Type 2 Diabetes Is Often a Family Affair
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FRIDAY, Jan. 24, 2014 (HealthDay News) -- A new study points to a possible added risk factor for type 2 diabetes: a wedding band.
The Canadian review of data on more than 75,000 couples worldwide found that being married to someone with diabetes is linked to a higher risk that you'll develop the disease yourself.
"The results of this study confirm that married couples share not only bank accounts and household chores, but also type 2 diabetes," said one expert not connected to the study, Christopher Ochner, assistant professor of psychiatry at the Icahn School of Medicine at Mount Sinai in New York City. "This is not to say that an individual will definitely get type 2 diabetes if their partner has it, but they are at a significantly increased risk," he added.
According to the U.S. Centers for Disease Control and Prevention, type 2 diabetes is by far the most common form of the blood sugar disease, affecting about 90 percent to 95 percent of people with the illness. It is often associated with increased weight gain and obesity.
In their research, a team at McGill University Health Centre in Montreal reviewed six studies conducted around the world. They found that the spouses of people with type 2 diabetes had a 26 percent higher risk of developing the disease, and also had a higher risk for pre-diabetes.
Many risk factors for diabetes, such as lack of exercise and poor eating habits, can be shared by people in the same household, the researchers noted.
The study authors also believe their finding could help improve diabetes detection and motivate couples to work together to reduce the risk of developing the disease.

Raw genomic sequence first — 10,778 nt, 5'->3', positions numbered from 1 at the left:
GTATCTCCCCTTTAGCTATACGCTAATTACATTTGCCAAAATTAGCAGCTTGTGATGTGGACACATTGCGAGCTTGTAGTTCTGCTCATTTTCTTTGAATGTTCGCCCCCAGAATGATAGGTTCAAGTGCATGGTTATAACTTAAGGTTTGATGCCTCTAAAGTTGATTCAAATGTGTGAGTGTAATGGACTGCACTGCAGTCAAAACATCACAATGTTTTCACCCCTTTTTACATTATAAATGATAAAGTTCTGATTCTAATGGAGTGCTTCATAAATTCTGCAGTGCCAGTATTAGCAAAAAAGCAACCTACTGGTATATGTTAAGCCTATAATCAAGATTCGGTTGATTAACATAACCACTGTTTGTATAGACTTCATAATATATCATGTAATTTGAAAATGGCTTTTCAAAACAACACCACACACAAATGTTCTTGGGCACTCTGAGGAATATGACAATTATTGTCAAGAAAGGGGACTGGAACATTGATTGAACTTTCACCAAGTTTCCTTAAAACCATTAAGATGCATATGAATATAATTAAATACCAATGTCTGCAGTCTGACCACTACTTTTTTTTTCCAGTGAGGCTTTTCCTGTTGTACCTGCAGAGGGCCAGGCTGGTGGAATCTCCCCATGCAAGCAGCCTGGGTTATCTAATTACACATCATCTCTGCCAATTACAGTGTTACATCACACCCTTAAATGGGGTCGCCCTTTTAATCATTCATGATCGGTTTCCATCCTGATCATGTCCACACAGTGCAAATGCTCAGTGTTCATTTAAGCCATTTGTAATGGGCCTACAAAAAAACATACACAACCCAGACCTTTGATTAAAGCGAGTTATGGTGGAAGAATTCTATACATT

"The results of our review suggest that diabetes diagnosis in one spouse may warrant increased surveillance in the other," study senior author Dr. Kaberi Dasgupta, a researcher at the health center and an associate professor of medicine at the university, said in a McGill news release.
"Men are less likely than women to undergo regular medical evaluation after childhood and that can result in delayed diabetes detection," she added. "As a result, men living with a spouse with diabetes history may particularly benefit from being followed more closely."
Ochner and other experts agreed that the findings make sense.
"Couples typically share household food so, what one eats, the other typically eats also," Ochner said. "Couples also tend to do physical activity together so, the more active one is, the more active the other may be."
Virginia Peragallo-Dittko is executive director of the Diabetes and Obesity Institute at Winthrop-University Hospital in Mineola, N.Y. She said that the study did not determine one key factor: Do people prone to type 2 diabetes end up marrying people with similar risk profiles?
The study "did not identify if the spouse of the person with diabetes had biologically related family members with diabetes," she pointed out. "So the message isn't that you can 'catch' diabetes from your partner. Instead the message is, if you both engage in unhealthy eating patterns and physical inactivity, the partner without diabetes has a high risk for developing diabetes."
Dr. Spyros Mezitis, an endocrinologist at Lenox Hill Hospital in New York City, added that the study points to the role spouses can play in diabetes prevention and care. "The spouses of diabetics may become involved in their loved one's diabetic management and prevent from becoming diabetics themselves," he pointed out.
Like Peragallo-Dittko, Ochner stressed that the study could only find an association between having a diabetic spouse and a higher risk for type 2 diabetes -- it could not prove cause and effect. "It is possible that more health-conscious individuals tend to marry more health-conscious individuals and vice versa," he said. "The same may be said about physical activity -- more active individuals tend to marry active individuals."
However, he agreed that "it makes sense from a clinical perspective to more closely monitor pre-diabetic spouses of individuals with diabetes."
The study was published Jan. 23 in BMC Medicine.
-- Robert Preidt
SOURCES: Spyros Mezitis, M.D., endocrinologist, Lenox Hill Hospital, New York City; Virginia Peragallo-Dittko, R.N., executive director, Diabetes and Obesity Institute, Winthrop-University Hospital, Mineola, N.Y.; Christopher Ochner, Ph.D., assistant professor, pediatrics, adolescent medicine, psychiatry, Icahn School of Medicine at Mount Sinai, and director, Research Training and Development, Mount Sinai Adolescent Health Center, New York City; McGill University, news release, Jan. 23, 2014